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Rum: The Slaves Potion

Oct 15, 2014 Drinks

“There’s naught, no doubt, so much the spirit calms as rum and true religion”.

First published in Metro, September 2014. Illustration by Lauren Marriott.


Rum has been talked about as the next big thing in spirits for as long as I’ve been interested in liquor as anything more than an agent of intoxication.

Premium rums, aged in sherry casks or cognac barrels for as many years as you care to pay for, have been on liquor store shelves for years, but the appreciation of rum as a sip-worthy drink has been handicapped by the rum & Cokes too many people drank too many of in their youth.

Rum, essentially fermented and dis­­tilled molasses (or occasionally sugar-­cane juice), is, unsurprisingly, sweet. And while a Cuba Libre (a fancy rum & Coke made with lime and care) may be a fine thing if it’s well balanced and the sun is shining, too often rum is used merely to add alcohol to half-flat postmix Coca-Cola. What’s the point? If you don’t like the taste of alcohol, just have a shot, a Coke to chase and be done with it.

A brief history: Christopher Columbus took sugar cane to the Caribbean in the 15th century. The sweet grass was turned into sugar and exported, leaving behind molasses, a thick, sticky by-product. Molasses had no value and was too heavy to transport so was used to feed slaves and farm animals. By the 17th century, the slaves discovered that the molasses would ferment when mixed with a small amount of sugar-cane juice. Once distilled, this fermented waste product became a sweet, temporary escape from their daily labour.

A contemporary account from Barbados referred to it as “Rumbullion” or “Kill-Divil”, a “hot, hellish, and terrible liquor”. We now know that hellish liquor as rum.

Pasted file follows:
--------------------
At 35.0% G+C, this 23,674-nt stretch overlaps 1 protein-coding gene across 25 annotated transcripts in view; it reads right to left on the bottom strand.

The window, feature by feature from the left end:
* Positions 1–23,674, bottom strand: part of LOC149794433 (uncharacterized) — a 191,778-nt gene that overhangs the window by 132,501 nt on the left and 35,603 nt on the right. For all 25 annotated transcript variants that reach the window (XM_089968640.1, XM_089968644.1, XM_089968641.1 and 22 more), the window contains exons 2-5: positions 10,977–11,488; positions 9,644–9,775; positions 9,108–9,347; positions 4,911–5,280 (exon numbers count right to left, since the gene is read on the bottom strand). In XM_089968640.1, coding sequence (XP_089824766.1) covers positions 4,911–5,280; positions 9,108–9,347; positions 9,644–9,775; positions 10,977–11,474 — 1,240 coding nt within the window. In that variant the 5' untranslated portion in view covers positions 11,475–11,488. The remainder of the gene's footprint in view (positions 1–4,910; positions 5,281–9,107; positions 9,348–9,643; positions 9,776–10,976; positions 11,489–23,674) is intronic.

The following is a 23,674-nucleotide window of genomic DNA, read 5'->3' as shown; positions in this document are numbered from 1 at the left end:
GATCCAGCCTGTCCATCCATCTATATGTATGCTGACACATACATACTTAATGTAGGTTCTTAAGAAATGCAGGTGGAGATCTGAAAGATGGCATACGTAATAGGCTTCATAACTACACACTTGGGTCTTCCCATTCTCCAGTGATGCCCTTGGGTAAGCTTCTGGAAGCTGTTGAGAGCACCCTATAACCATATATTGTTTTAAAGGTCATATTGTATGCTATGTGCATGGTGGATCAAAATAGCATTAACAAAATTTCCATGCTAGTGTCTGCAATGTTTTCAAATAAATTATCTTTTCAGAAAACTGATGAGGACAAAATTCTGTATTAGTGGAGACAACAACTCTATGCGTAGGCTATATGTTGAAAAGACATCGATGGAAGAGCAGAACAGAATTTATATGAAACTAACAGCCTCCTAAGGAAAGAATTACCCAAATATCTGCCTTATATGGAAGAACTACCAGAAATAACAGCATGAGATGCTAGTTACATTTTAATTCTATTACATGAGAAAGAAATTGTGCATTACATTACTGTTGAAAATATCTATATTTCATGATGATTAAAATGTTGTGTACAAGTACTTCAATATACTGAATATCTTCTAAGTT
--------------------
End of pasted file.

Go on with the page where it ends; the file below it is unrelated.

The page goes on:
All rums — white, gold, dark, black, spiced — start as a clear liquor distilled at 85-95 per cent. A rum’s strength is determined by how much water it’s mixed with before bottling. Its colour is the result of many variables: its age, the type of barrel it’s been aged in, and whether it contains added caramel or molasses. Cheap gold or dark rums will be coloured with dye and are best avoided if your budget allows.


The semi-fake history of this very real drink: while exploring the Caribbean, Columbus’s travelling physician, Diego Álvarez Chanca, began experimenting with the medicinal power of chillies. Legend has it that Chanca was bitten by a scorpion and quickly conceived of the drink as an antidote. The Scorpion enjoyed a brief legitimacy before its effectiveness as an antidote was found to be, well, anecdotal.

Five centuries later, a botany student at Victoria University discovered Chanca’s early writings in a dusty volume in the library of the School of Biological Sciences. Inspired, he revived the Scorpion for his 21st century needs, as an antidote to a lack of motivation to leave the house when late-night socialising has been planned.

In my younger, less socially responsible days, when the joy of alcohol was its effect and not its consumption, I would occasionally indulge in a shot or two of overproof rum from the pokies bar on Mercury Lane. At 150 proof (75 per cent alcohol), it tasted like candied petrol. Two shots gave you the buzz of a six pack of beer, hitting your face before your inhibitions, paralysing your cheeks like a cheap dentist.

I recommend trying it once, but not twice. There’s no need for twice.

The Scorpion

  • Hot sauce
  • More hot sauce
  • 1 part rum (the stronger the better)


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